Sacramento Mayor Kevin Johnson made a deliberate and smart speech-making choice last week when he started off the annual state-of-the-city event at Memorial Hall. “When I sat down to think about what I wanted to say in this ‘State of the City’ address, a lot of ideas rushed through my head,” he began. “But let’s face it— there’s only one topic on everybody’s mind, and that’s: the economy, jobs and getting people back to work.”

Rather than jam-pack his remarks by trying to cover every topic, success, initiative, and city program, he homed in on one over-arching focus of his administration… which also has the added advantage of being the No. 1 issue Californians want their elected leaders to focus on (63 percent of Californians named the economy their top issue in a December PPIC poll).

But we are waist-deep in the season for state of the city and state of the county speeches, and so far not too many mayors and supervisors are following Johnson’s example. If we are to divine the state of California’s municipalities based on speeches given so far, they would fall into three general categories:

  • The Workaday Speech: Supervisor Allen Ishida in Tulare delivered his state of the county speech with little fanfare, aiming his remarks apparently at the same people who regularly pay attention to board of supervisors meetings. He focused on mostly pedestrian topics including water needs, and jail capacity, briefly outlining the upcoming workaday tasks of the county staff. To Ishida’s credit, he did spend a few minutes talking about economic development goals; however, out-of-work Tulare county residents did not hear hopes for jobs, they heard a county plan for the creation of an economic development-focused Web site.
  • The Off-Topic Speech: In Santa Clara County, Board of Supervisors President George Shirakawa’s speech felt a little out of step with issues facing most counties and voters. He decided to focus almost entirely on social service programs — from reducing kids’ intake of sugary soft drinks to focusing on Latinos’ health care issues and senior nutrition. He made no news; a local paper in fact reduced the 22-page speech to a short blurb of fewer than 200 words.
  • The Farewell Speech: I advised on this site last month that mayors should “be careful not to present your annual state of the city speech as a public opinion poll on your job performance … This speech is neither about your satisfaction with the job of mayor nor (hopefully) residents’ satisfaction with your performance.” But you have to give Mayor Ron Loveridge a little bit of a pass, because his January 19 speech was his 19th and last, capping off 32 years in public service in Riverside. He dipped back to 1979, summarizing how the city has grown and changed over that period of time. There is one cautionary tale from Loveridge’s speech, however: the dreaded list. Toward the end of his remarks, Loveridge offered “ten challenges for Riverside’s future.” In listing topics from economic prosperity to K-12 education and downtown vitality, he rightly said that “how we respond to these challenges, what decisions we make will define our city for decades ahead.” But then Loveridge offered no solutions or paths for tackling those challenges.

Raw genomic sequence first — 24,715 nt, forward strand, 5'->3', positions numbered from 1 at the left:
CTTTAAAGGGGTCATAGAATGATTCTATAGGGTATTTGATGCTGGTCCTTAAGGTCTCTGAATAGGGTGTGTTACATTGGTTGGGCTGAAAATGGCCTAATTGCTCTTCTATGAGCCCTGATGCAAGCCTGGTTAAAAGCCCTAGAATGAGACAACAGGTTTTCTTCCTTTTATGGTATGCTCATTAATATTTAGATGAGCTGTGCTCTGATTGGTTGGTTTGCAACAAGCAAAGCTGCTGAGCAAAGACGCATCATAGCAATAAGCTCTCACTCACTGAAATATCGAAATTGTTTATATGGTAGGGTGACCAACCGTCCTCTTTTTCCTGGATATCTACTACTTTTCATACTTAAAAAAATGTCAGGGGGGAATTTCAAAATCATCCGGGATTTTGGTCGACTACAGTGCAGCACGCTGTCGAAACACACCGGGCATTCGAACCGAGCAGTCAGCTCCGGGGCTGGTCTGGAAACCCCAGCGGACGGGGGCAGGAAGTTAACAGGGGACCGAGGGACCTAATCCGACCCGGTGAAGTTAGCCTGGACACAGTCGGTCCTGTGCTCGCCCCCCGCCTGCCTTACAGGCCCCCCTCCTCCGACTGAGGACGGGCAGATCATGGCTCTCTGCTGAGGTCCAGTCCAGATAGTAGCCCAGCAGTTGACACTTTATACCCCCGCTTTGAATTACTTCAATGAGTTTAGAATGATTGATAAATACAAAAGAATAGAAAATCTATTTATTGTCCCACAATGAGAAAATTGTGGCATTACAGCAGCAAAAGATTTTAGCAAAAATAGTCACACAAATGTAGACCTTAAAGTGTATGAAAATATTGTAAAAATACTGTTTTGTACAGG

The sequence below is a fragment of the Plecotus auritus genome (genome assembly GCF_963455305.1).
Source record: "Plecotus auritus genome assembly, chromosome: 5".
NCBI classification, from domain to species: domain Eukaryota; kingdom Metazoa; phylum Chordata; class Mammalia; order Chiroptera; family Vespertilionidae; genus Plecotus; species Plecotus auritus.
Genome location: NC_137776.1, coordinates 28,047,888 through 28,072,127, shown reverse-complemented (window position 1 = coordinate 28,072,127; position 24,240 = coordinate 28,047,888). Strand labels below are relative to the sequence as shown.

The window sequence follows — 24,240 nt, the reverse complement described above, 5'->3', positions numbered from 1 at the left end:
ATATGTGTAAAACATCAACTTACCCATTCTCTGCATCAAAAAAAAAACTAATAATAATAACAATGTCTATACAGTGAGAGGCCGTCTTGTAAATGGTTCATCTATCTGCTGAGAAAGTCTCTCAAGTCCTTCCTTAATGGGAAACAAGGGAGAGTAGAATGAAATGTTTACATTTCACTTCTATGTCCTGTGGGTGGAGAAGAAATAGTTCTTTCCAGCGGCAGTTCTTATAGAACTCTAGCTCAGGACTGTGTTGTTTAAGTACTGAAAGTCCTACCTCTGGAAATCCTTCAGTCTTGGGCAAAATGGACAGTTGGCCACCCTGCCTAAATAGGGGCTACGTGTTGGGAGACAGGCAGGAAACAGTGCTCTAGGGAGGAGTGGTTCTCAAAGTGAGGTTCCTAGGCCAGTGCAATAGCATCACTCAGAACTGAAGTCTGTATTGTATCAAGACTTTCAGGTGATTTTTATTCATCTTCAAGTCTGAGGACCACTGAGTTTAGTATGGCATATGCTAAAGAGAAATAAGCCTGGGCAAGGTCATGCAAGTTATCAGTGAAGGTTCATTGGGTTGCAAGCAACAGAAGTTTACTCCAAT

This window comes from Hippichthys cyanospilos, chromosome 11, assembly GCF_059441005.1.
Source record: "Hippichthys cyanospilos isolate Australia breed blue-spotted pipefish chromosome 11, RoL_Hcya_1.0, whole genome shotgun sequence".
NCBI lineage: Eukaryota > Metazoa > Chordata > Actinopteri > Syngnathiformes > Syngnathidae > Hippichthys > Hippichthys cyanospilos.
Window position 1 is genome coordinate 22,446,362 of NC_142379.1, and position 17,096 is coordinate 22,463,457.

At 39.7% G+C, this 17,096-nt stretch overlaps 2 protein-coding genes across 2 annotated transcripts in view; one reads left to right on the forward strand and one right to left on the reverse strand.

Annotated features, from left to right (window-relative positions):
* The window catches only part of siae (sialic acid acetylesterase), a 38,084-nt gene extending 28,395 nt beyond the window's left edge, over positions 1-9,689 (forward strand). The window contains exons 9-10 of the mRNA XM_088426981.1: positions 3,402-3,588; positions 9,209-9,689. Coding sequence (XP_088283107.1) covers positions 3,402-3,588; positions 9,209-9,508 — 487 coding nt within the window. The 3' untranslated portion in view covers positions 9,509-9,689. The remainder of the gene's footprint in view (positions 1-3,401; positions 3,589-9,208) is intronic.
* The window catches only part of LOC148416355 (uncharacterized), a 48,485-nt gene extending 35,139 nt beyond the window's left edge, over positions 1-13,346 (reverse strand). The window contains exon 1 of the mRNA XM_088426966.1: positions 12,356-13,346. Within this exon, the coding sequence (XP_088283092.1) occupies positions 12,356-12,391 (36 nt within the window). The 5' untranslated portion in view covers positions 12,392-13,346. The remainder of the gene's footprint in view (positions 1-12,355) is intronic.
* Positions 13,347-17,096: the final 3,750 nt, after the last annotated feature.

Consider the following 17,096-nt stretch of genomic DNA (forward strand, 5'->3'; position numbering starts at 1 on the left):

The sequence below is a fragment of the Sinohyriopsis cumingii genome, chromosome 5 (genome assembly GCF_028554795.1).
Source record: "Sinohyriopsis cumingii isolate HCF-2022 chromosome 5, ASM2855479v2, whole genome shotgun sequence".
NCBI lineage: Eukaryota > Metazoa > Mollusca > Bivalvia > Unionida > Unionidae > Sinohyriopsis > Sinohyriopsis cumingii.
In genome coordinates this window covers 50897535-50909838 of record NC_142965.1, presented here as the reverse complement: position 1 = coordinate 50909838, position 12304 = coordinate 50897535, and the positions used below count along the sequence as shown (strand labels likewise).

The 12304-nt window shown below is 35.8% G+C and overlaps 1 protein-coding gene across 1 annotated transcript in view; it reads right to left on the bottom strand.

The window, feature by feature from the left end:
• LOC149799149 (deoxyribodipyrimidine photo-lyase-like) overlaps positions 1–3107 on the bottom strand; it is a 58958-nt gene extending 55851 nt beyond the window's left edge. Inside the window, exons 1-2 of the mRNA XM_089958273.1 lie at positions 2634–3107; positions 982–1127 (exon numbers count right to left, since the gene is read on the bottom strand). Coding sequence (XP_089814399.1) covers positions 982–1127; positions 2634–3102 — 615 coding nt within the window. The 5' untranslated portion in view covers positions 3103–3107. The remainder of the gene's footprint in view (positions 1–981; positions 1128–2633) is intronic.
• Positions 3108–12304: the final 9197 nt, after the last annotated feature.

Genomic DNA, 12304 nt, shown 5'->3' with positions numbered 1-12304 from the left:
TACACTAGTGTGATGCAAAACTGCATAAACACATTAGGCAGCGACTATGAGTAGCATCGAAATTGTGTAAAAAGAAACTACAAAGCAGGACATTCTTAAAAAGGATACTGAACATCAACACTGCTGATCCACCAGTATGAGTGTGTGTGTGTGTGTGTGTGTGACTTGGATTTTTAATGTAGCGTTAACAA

That’s another area in which Johnson set a standard in his speech in Sacramento: he offered three distinct initiatives he would pursue in his focus on jobs and economic development. He will continue to fight for a new arena for the Kings basketball team, even starting a $10 million fundraising effort. He will work to lure green-tech businesses to Sacramento — dubbing the region the “Emerald Valley.” And he will push for improved education in the city by starting a report card program to grade the performance of local schools. Those are concrete goals that set the tone for the coming year for the public, city staff, and for his own daily agenda.

Mayors and supervisors who have yet to deliver their annual speeches would do well to follow Johnson’s lead.

Barker is a writer and political advisor at